Intersections: Gender, History and Culture in the Asian Context
Issue 12 January 2006
An Interview with Inoue Meimy,
Editor of Japanese Lesbian Erotic Lifestyle Magazine Carmilla
interviewed by Katsuhiko Suganuma and James Welker
translated by James Welker
Interviewers: The title of Carmilla comes from the title of an old lesbian-themed vampire novel by Le Fanu, doesn't it? How did you happen to choose that title?
Inoue: In the beginning we had all kinds of ideas. We were considering something like 'Peach'—something that resembled female sex organs. But, one day I happened to be talking with Kawanishi, who I was writing with, about this novel that I had read as a child—a novel that first made me aware of sex between women. I had really loved Carmilla and it turns out that she had felt exactly the same way. And when we talked about it, it was perfect—Carmilla was erotic and the storyline focuses on a vampire named Carmilla who draws hetero women into the world of love between women. And so we thought, well, that'll work. Plus, it had fueled both our masturbatory fantasies—and that's how the magazine became 'Carmilla'.
Interviewers: The original Carmilla could be described as a pornographic lesbian novel written by a male author and aimed at heterosexual male readers. At a glance, the intended readership of the magazine Carmilla is rather unclear—that is, it might be aimed at heterosexual men just as easily as it is at homosexual women. Frankly, it looks like the kind of magazine heterosexual men might well enjoy reading. Would you say that the choice of the title Carmilla is in any way related to this?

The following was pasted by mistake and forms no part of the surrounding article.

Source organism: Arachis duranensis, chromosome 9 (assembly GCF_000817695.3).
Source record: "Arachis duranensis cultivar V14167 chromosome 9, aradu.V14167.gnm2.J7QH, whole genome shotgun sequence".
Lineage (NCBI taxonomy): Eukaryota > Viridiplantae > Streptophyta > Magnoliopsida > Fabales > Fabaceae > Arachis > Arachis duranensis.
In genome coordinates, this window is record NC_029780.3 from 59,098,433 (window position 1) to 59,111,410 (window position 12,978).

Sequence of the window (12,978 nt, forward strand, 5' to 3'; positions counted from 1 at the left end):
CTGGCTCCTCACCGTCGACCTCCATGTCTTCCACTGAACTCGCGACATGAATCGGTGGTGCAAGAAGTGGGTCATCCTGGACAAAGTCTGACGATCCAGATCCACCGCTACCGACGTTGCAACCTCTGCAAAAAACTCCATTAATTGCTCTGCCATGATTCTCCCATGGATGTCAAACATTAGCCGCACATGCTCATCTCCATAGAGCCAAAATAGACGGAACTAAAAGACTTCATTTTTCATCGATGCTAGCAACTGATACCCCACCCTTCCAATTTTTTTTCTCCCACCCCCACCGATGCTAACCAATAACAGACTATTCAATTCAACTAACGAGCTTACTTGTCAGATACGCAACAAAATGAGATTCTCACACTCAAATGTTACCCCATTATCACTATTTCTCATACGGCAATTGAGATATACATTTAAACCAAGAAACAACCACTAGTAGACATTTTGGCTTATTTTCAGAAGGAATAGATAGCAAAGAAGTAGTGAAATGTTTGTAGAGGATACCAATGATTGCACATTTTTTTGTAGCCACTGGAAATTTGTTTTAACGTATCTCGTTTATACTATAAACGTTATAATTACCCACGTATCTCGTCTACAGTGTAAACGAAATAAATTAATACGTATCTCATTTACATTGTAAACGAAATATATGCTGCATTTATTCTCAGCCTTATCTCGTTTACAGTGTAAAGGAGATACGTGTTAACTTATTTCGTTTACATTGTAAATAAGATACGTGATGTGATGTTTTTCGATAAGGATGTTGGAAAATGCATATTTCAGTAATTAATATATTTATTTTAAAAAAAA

Interviewers: We've heard elsewhere that you have absolutely no qualms about heterosexual men reading Carmilla. Do you have any estimate of how many heterosexual men actually read your magazine?
Inoue: Well, among readers who return the post cards in the magazine, a lot of them are middle-aged men. But I suspect these are perverted [hentai] men.
Interviewers: And you really don't have any problem with this?
Inoue: Nope. I get letters and phone calls from them. (laughs) And I don't have any sort of negative feelings about this—in fact, I'm thankful that they're buying the magazine. With lesbians, one person buys a magazine and passes it around to a lot of other women, but perverted men like that definitely buy their own copy.
Interviewers: So, would you say that's why Anise hasn't had very good sales?
Inoue: Well, that's what I've been told.